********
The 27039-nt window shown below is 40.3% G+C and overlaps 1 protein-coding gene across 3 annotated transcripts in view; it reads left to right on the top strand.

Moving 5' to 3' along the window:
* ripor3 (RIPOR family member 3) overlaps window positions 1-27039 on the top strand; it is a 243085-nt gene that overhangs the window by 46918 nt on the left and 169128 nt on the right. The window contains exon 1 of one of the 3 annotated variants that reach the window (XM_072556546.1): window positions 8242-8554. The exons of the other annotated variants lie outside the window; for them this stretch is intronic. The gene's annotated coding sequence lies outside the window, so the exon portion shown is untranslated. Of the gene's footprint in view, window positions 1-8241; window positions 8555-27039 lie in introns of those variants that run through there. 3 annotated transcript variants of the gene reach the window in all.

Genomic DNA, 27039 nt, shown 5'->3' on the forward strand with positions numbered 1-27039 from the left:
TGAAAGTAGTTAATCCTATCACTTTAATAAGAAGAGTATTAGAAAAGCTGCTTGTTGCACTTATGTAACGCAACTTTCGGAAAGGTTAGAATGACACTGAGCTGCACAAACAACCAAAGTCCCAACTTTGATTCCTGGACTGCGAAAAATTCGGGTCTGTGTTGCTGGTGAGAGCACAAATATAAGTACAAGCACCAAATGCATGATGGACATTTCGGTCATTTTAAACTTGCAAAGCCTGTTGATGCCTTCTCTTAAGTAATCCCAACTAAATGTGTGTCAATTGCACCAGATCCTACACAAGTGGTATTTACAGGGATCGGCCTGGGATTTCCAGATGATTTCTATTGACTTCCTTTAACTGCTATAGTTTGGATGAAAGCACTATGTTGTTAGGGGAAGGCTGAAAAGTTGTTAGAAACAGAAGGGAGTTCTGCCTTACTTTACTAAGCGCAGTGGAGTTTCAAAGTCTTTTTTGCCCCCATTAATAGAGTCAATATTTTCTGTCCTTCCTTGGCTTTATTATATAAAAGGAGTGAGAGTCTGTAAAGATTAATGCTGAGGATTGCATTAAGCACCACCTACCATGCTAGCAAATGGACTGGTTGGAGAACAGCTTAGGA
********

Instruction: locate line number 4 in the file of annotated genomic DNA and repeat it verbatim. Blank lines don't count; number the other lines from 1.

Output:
Genomic DNA, 27039 nt, shown 5'->3' on the forward strand with positions numbered 1-27039 from the left: